Journal Article

Illness in Travelers Visiting Friends and Relatives: A Review of the GeoSentinel Surveillance Network

Charles D. Ericsson, Christoph Hatz, Karin Leder, Steven Tong, Leisa Weld, Kevin C. Kain, Annelies Wilder-Smith, Frank von Sonnenburg, Jim Black, Graham V. Brown and Joseph Torresi

in Clinical Infectious Diseases

Published on behalf of Infectious Diseases Society of America

Volume 43, issue 9, pages 1185-1193
Published in print November 2006 | ISSN: 1058-4838
Published online November 2006 | e-ISSN: 1537-6591 | DOI: http://dx.doi.org/10.1086/507893
Illness in Travelers Visiting Friends and Relatives: A Review of the GeoSentinel Surveillance Network

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Travelers returning to their country of origin to visit friends and relatives (VFRs) have increased risk of travel-related health problems. We examined GeoSentinel data to compare travel characteristics and illnesses acquired by 3 groups of travelers to low-income countries: VFRs who had originally been immigrants (immigrant VFRs), VFRs who had not originally been immigrants (traveler VFRs), and tourist travelers. Immigrant VFRs were predominantly male, had a higher mean age, and disproportionately required treatment as inpatients. Only 16% of immigrant VFRs sought pretravel medical advice. Proportionately more immigrant VFRs visited sub-Saharan Africa and traveled for >30 days, whereas tourist travelers more often traveled to Asia. Systemic febrile illnesses (including malaria), nondiarrheal intestinal parasitic infections, respiratory syndromes, tuberculosis, and sexually transmitted diseases were more commonly diagnosed among immigrant VFRs, whereas acute diarrhea was comparatively less frequent. Immigrant VFRs and traveler VFRs had different demographic characteristics and types of travel-related illnesses. A greater proportion of immigrant VFRs presented with serious, potentially preventable travel-related illnesses than did tourist travelers.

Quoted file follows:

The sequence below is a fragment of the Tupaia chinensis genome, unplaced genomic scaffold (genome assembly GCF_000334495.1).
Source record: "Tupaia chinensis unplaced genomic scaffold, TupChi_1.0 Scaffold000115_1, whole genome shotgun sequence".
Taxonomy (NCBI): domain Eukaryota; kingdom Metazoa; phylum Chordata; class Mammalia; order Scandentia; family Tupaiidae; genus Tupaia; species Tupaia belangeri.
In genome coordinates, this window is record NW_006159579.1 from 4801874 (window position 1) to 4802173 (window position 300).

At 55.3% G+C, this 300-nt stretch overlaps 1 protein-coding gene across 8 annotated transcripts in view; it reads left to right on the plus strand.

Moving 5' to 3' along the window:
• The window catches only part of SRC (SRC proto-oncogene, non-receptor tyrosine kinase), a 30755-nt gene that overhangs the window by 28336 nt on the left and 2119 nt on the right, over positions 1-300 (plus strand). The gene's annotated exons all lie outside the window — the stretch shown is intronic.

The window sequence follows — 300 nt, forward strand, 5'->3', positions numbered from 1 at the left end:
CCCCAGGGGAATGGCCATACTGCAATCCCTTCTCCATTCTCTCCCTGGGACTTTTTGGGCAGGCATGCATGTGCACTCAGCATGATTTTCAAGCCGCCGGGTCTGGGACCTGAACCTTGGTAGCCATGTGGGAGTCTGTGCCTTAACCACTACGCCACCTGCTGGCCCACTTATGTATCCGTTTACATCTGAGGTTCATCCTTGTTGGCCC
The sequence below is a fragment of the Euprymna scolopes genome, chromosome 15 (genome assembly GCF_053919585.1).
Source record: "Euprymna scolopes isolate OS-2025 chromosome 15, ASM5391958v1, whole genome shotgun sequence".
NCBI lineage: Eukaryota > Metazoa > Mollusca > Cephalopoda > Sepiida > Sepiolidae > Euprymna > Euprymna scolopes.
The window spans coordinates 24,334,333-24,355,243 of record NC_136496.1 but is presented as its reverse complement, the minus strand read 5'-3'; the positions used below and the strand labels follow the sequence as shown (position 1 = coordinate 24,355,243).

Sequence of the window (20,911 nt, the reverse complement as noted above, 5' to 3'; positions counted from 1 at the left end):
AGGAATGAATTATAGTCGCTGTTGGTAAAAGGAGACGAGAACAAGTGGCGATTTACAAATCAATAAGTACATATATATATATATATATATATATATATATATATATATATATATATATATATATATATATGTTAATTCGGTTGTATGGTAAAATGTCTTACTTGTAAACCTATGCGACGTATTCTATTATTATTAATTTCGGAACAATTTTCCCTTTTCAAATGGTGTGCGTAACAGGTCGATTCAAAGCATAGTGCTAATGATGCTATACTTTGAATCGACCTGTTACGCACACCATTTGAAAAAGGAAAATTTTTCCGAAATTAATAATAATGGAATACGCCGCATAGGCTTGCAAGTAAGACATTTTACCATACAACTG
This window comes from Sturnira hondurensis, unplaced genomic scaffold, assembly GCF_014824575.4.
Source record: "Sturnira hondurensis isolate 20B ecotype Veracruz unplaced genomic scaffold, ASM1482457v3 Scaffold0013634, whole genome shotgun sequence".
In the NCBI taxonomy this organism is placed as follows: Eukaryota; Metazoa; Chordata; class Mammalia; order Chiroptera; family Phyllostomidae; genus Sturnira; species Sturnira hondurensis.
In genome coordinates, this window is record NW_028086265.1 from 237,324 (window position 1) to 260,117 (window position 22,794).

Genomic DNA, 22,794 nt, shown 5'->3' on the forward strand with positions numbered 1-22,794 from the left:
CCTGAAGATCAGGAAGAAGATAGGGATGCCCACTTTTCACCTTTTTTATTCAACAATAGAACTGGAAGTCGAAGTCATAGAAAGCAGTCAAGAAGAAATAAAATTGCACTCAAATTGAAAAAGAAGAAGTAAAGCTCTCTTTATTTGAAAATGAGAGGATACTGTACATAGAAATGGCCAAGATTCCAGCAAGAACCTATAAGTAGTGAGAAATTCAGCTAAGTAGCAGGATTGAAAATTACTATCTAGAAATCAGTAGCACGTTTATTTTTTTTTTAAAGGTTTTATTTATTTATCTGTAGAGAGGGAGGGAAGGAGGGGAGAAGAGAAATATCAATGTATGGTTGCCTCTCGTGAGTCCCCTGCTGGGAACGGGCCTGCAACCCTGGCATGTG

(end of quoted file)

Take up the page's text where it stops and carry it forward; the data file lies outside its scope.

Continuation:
Journal Article.  4790 words.  Illustrated.

Subjects: Infectious Diseases ; Immunology ; Public Health and Epidemiology ; Microbiology

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